CM Magazine

Circular Economy: Ocean Plastic Provides Sustainable Raw Material for Smart Cards

More and more banks, corporations and smart card manufacturers around the world are using sustainable plastics. To follow this important trend, there is a promising innovation for identity documents, Parley Ocean Plastic, that will help to solve a seemingly intractable problem.

Every year, more than eight million tons of plastic enter the world’s oceans, threatening ecosystems and the animals that live there. According to science, 90% of large fish have disappeared from the oceans since 1950. By 2050, 90% of the world’s coral reefs will have been destroyed, according to forecasts. As marine biodiversity declines, so does the quality of human life. A major cause of this development is the careless use of resources, which is responsible for global warming, waste production and disappearing biodiversity.

Successful initiatives are counteracting marine pollution. For example, the global collaboration network Parley for the Oceans and its Parley Ocean Plastic material, created from upcycled plastic waste that was intercepted from beaches, rivers and coastal communities before reaching the ocean. Parley Ocean Plastic is used in electric cars, high-tech functional clothing and smart cards, and fulfills its new function perfectly.

International companies, such as banks and credit card manufacturers, are partners of Parley for the Oceans and use Parley Ocean Plastic with great success for their high-quality products. The material is also suitable for the production of identity documents.

At the 26th World Climate Conference COP26 in Glasgow, the 197 participating countries recognized that the world must do significantly more in climate protection this decade to limit global warming to 1.5 degrees. Plastic is a significant contributor to global warming, with both its production and combustion releasing greenhouse gases. The upcycling of marine plastics represents a necessary change in thinking: away from the currently prevailing linear open material flows to closed cycles.


The circular economy aims at not throwing away resources, focusing instead on sustainable management. A recyclable plastic such as polyethylene terephthalate (PET) from marine plastics can be reprocessed by means of mechanical, molecular or enzymatic recycling. It easily rejoins the material flow and can be processed into a new product. It does not simply replace conventional plastics such as polycarbonate and polyvinyl chloride, it is a sustainable solution that goes one step further and sets an example. The circular economy is a working business case and a win-win solution for the economy, the environment and society.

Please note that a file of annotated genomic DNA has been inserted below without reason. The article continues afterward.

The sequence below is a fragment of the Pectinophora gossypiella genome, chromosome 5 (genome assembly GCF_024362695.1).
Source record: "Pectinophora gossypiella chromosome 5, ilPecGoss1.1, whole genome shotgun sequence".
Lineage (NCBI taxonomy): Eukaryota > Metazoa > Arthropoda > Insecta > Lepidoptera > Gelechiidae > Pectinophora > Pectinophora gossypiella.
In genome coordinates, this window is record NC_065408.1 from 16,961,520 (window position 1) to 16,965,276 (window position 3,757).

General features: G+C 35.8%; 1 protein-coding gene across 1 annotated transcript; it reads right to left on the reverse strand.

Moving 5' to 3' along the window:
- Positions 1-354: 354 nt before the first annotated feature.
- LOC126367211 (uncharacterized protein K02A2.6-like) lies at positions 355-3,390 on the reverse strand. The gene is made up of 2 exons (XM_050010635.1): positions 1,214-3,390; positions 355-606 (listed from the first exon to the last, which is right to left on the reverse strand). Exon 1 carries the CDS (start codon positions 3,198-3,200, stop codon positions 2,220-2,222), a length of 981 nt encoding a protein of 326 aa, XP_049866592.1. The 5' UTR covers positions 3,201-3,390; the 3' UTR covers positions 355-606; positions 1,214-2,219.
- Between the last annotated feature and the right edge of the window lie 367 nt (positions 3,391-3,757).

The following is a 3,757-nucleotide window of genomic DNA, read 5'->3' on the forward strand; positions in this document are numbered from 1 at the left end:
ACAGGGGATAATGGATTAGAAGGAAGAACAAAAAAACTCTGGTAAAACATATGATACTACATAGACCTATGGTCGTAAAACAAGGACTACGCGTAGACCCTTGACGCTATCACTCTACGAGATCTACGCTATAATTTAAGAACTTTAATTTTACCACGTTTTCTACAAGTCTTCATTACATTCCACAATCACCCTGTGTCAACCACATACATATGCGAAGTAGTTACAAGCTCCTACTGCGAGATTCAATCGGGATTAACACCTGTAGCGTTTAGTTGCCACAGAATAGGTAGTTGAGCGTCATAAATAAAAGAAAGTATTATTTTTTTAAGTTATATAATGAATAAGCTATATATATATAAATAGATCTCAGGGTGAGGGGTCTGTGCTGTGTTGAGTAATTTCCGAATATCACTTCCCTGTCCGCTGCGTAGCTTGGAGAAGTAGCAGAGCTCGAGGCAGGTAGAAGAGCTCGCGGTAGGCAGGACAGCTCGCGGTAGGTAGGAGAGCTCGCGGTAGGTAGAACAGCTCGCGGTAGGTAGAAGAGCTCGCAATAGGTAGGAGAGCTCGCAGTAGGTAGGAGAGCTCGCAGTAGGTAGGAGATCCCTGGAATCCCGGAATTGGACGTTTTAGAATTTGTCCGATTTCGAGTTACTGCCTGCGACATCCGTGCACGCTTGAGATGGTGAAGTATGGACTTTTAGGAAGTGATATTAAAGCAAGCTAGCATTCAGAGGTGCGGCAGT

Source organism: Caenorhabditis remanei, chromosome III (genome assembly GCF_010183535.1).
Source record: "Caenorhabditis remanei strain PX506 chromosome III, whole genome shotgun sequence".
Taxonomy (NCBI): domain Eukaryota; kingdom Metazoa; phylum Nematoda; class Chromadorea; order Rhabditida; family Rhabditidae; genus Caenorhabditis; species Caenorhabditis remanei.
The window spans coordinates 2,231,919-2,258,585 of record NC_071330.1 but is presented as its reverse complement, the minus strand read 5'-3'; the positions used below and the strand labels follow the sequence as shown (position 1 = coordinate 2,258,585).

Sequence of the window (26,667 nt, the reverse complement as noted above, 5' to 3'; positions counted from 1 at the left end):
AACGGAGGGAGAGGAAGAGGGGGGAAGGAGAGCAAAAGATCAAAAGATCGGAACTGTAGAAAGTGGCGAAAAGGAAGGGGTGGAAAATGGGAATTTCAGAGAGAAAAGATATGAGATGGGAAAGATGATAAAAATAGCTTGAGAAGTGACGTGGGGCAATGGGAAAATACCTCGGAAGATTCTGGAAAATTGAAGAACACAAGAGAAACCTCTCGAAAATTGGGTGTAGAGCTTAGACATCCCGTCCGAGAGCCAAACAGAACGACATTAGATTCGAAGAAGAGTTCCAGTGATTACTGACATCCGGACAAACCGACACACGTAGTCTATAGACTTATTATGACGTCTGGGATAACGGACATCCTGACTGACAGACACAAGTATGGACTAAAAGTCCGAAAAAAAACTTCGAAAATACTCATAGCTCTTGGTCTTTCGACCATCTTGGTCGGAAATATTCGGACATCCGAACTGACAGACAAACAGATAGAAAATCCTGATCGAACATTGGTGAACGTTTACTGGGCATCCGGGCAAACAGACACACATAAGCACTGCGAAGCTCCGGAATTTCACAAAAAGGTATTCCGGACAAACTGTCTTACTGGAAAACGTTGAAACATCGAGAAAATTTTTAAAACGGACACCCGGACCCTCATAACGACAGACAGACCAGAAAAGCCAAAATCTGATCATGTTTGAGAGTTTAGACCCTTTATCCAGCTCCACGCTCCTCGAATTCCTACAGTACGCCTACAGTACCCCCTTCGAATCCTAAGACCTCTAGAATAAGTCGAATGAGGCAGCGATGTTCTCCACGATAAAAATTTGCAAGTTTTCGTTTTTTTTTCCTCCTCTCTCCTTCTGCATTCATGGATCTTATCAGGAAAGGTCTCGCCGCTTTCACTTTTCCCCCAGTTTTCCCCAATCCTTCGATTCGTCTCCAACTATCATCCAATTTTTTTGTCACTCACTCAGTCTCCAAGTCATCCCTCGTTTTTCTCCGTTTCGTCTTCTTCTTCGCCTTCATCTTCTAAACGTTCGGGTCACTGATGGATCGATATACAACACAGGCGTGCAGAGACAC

It is important to view the environmental impact of plastics in a holistic way, not only in terms of their carbon footprint, which only looks at a single aspect, namely CO2 emissions. Only a life cycle analysis can determine the actual environmental impact: it holistically examines the environmental impact of products throughout their entire life cycle (from cradle to grave) and is thus significantly more informative.


It is only possible to establish a truly sustainable and clean circular economy if its products and processes comply with the principles of Green Chemistry. The International Union of Pure and Applied Chemistry (IUPAC), the world’s leading scientific body on chemistry, defines Green Chemistry as “the utilization of a set of principles that reduces or eliminates the use or generation of hazardous substances in the design, manufacture and application of chemical products.” This definition lays the foundation for plastics that can be used without hesitation.

If the plastics industry wants to adhere to Green Chemistry requirements, it must eliminate toxic substances such as halogens and endocrine disrupting chemicals such as bisphenol A (BPA) from its raw materials and processes. Parley Ocean Plastic PET fully meets these criteria.